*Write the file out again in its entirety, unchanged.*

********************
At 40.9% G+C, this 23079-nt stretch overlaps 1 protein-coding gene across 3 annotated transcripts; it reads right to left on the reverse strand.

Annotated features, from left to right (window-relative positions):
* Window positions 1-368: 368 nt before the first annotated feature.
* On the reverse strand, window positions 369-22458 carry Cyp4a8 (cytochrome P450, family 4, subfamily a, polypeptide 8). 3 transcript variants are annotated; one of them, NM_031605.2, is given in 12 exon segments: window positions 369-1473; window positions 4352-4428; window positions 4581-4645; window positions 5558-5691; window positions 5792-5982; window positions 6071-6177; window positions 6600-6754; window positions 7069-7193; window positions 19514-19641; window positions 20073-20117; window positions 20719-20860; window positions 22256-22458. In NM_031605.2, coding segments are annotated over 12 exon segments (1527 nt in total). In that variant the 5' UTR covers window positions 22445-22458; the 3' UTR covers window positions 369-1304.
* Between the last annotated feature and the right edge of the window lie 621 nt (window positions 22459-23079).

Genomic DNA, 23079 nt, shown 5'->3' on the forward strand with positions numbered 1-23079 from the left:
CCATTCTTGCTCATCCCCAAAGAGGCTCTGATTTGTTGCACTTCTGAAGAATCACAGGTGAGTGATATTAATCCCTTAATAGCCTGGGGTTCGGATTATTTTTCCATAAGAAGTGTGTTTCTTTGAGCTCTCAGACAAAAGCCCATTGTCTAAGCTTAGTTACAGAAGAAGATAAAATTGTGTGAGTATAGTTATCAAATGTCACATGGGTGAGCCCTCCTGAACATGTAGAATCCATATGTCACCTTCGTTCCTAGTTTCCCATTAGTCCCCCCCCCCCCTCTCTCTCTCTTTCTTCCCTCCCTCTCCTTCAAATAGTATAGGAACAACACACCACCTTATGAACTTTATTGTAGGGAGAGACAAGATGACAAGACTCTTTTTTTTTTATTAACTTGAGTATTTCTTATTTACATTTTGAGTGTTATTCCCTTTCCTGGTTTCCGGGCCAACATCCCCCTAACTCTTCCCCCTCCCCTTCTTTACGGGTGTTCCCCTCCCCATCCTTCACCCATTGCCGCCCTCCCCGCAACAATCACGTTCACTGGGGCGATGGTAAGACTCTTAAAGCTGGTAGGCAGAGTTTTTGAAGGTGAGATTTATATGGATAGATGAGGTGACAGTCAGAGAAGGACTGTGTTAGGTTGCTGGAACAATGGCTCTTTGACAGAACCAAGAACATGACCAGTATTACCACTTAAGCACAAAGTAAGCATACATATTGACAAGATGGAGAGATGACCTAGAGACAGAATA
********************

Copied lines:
At 40.9% G+C, this 23079-nt stretch overlaps 1 protein-coding gene across 3 annotated transcripts; it reads right to left on the reverse strand.

Annotated features, from left to right (window-relative positions):
* Window positions 1-368: 368 nt before the first annotated feature.
* On the reverse strand, window positions 369-22458 carry Cyp4a8 (cytochrome P450, family 4, subfamily a, polypeptide 8). 3 transcript variants are annotated; one of them, NM_031605.2, is given in 12 exon segments: window positions 369-1473; window positions 4352-4428; window positions 4581-4645; window positions 5558-5691; window positions 5792-5982; window positions 6071-6177; window positions 6600-6754; window positions 7069-7193; window positions 19514-19641; window positions 20073-20117; window positions 20719-20860; window positions 22256-22458. In NM_031605.2, coding segments are annotated over 12 exon segments (1527 nt in total). In that variant the 5' UTR covers window positions 22445-22458; the 3' UTR covers window positions 369-1304.
* Between the last annotated feature and the right edge of the window lie 621 nt (window positions 22459-23079).

Genomic DNA, 23079 nt, shown 5'->3' on the forward strand with positions numbered 1-23079 from the left:
CCATTCTTGCTCATCCCCAAAGAGGCTCTGATTTGTTGCACTTCTGAAGAATCACAGGTGAGTGATATTAATCCCTTAATAGCCTGGGGTTCGGATTATTTTTCCATAAGAAGTGTGTTTCTTTGAGCTCTCAGACAAAAGCCCATTGTCTAAGCTTAGTTACAGAAGAAGATAAAATTGTGTGAGTATAGTTATCAAATGTCACATGGGTGAGCCCTCCTGAACATGTAGAATCCATATGTCACCTTCGTTCCTAGTTTCCCATTAGTCCCCCCCCCCCCTCTCTCTCTCTTTCTTCCCTCCCTCTCCTTCAAATAGTATAGGAACAACACACCACCTTATGAACTTTATTGTAGGGAGAGACAAGATGACAAGACTCTTTTTTTTTTATTAACTTGAGTATTTCTTATTTACATTTTGAGTGTTATTCCCTTTCCTGGTTTCCGGGCCAACATCCCCCTAACTCTTCCCCCTCCCCTTCTTTACGGGTGTTCCCCTCCCCATCCTTCACCCATTGCCGCCCTCCCCGCAACAATCACGTTCACTGGGGCGATGGTAAGACTCTTAAAGCTGGTAGGCAGAGTTTTTGAAGGTGAGATTTATATGGATAGATGAGGTGACAGTCAGAGAAGGACTGTGTTAGGTTGCTGGAACAATGGCTCTTTGACAGAACCAAGAACATGACCAGTATTACCACTTAAGCACAAAGTAAGCATACATATTGACAAGATGGAGAGATGACCTAGAGACAGAATA